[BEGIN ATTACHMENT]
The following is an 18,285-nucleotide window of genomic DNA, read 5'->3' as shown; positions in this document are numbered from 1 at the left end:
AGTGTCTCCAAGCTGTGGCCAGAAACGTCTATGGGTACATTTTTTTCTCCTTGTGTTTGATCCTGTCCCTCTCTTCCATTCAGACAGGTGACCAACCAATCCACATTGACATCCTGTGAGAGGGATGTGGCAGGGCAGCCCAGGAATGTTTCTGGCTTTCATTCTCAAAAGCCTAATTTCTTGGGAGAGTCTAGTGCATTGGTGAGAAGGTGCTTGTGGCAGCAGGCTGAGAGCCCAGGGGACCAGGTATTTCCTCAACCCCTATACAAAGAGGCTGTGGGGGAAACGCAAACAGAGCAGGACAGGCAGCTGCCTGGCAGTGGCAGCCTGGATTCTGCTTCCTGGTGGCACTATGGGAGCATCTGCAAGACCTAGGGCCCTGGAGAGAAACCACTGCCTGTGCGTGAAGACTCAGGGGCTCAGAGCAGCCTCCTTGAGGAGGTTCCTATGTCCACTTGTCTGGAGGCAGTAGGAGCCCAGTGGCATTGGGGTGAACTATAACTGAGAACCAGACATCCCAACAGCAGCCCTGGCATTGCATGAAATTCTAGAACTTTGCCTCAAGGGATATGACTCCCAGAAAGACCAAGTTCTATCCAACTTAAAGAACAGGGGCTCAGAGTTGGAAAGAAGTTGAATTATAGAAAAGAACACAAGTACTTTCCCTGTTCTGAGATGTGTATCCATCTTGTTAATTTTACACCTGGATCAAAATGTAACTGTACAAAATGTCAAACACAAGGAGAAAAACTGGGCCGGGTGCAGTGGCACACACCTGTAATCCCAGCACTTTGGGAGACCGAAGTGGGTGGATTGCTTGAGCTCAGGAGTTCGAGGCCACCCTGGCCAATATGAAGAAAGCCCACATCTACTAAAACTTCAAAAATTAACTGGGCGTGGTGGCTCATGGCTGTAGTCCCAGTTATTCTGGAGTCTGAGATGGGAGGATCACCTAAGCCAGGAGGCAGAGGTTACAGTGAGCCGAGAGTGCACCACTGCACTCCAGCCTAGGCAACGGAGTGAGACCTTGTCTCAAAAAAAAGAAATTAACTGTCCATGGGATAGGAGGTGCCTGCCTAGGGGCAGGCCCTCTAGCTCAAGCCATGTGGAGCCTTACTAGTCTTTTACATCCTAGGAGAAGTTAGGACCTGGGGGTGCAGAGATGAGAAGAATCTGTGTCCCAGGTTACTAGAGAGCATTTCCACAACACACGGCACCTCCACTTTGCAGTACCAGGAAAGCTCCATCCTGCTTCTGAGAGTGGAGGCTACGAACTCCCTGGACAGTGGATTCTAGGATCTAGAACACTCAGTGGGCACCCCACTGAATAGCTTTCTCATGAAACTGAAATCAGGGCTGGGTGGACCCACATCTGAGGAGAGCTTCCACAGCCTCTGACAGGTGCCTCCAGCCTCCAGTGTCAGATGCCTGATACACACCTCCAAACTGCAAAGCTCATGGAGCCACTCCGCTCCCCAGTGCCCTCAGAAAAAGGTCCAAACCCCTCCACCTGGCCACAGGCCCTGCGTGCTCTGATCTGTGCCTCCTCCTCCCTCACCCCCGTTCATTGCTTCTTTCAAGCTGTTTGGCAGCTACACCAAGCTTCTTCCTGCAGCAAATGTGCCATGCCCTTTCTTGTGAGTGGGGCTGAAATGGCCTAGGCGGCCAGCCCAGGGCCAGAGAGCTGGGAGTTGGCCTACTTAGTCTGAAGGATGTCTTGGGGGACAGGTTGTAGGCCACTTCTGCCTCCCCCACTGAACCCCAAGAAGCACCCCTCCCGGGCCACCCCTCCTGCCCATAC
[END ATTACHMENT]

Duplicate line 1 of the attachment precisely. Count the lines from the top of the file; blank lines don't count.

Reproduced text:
The following is an 18,285-nucleotide window of genomic DNA, read 5'->3' as shown; positions in this document are numbered from 1 at the left end: